Date of Award

8-2004

Level of Access

Campus-Only Thesis

Degree Name

Master of Science (MS)

Department

Chemistry

Advisor

Brian G. Frederick

Second Committee Member

MaryAnn McGarry

Third Committee Member

Robert J. Lad

Abstract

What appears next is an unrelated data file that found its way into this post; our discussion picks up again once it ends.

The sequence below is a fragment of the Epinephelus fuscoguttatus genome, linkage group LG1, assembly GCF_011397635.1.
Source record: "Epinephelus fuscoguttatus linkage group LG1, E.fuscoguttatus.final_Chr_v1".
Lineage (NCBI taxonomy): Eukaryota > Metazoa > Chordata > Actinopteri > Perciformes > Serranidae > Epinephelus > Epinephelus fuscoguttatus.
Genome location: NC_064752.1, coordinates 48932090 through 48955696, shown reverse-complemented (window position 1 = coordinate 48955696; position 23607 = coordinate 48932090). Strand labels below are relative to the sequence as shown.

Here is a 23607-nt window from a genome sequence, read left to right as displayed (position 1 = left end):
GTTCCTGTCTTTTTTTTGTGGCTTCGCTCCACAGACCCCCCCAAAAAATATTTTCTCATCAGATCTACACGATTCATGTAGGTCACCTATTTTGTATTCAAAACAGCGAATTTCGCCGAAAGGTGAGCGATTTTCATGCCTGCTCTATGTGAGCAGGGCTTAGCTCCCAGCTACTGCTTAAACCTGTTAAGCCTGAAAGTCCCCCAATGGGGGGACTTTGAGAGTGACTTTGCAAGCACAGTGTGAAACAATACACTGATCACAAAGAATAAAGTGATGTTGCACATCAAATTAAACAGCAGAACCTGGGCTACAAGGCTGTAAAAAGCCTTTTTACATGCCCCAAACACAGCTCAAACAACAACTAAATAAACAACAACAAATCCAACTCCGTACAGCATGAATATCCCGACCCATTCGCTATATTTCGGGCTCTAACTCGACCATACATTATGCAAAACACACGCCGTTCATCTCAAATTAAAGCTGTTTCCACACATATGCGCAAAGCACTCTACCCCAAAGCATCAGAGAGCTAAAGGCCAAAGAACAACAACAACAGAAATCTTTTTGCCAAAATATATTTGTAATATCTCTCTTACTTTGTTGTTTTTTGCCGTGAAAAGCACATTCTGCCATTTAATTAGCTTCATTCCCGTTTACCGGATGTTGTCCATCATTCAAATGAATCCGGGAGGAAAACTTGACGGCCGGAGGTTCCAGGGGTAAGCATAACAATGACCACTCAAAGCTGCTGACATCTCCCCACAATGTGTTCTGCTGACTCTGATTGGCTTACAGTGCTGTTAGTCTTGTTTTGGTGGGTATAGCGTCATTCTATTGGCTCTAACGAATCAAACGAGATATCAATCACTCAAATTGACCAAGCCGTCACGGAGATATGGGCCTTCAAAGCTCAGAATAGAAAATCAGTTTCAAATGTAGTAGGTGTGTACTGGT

Air is present in every layer of Earth's atmosphere from the troposphere to the thermosphere. As inhabitants of Earth, we are constantly affecting and are affected by the quality of the air. For both reasons, it is important to monitor the concentrations of pollutant gases, such as nitric oxide (NO) and ground level ozone (O3) in the atmosphere. The presence of NO in the troposphere, mostly attributed to fossil fuel combustion, leads to stratospheric ozone depletion and to the formation of acid precipitation and ground level ozone. O3 is easily absorbed through the respiratory tract and therefore, adversely affects the lungs in concentrations exceeding 80 ppb. In addition, elevated levels of NO in exhaled human breath have been linked to a respiratory tract inflammation as well as liver and kidney damage. Detection of NO with a portable sensor system is therefore important for both environmental and biomedical applications. In this study, a nitric oxide gas sensor was developed using tungsten trioxide (WO3) sensors modified with 10 or 0.5 Å of a gold (Au) or silver (Ag) catalyst. These sensors demonstrated a direct response to NO, at concentrations ranging from 150 to 1420 ppb, with a decrease in WO3 film conductivity. This decrease in conductivity, we propose, is attributed to the metal catalyst providing a reaction site for the oxidation of NO in air to NO2, which diffuses onto and across the WO3 film until reacting with an oxygen vacancy site. Au modified sensors demonstrated greater stability than Ag modified sensors. Sensor test data and scanning electron microscopy images of 0.5 Å Au modified WO3 sensors was achieved for a mean particle area of 70 nm2 and a projected metal surface coverage of about 0.02%. Through a National Science Foundation GK-12 grant, sensor research and air quality testing was extended into a local hich school's chemistry curriculum and impacted 57 students. An ultraviolet photometer for detecting ground level ozone was acquired for the chemistry students and sparked the development of six air quality projects implemented in the 2003-2004 school year. These projects targeted a variety of student learning styles as well as addressed Maine, national (American Association for the Advancement of Science), and international (North American Association for Environmental Education) education standards. The effectiveness of these projects in improving students' understanding of 1) atmospheric chemistry, 2) the environmental and health risks associated with different types of air pollution, and 3) the analytical methods for detecting various gases in the atmosphere was evaluated based on individual project analysis, student comments, pre/post test scores, education standards, and personal observations. The results revealed a dramatic improvement in students' understanding of the precursors of ground level ozone and the factors, which influence the detected ground level ozone concentrations. A project based curriculum allowed the students to take ownership of the work through independent, critical, and creative thinking while analyzing "in their backyard" data.

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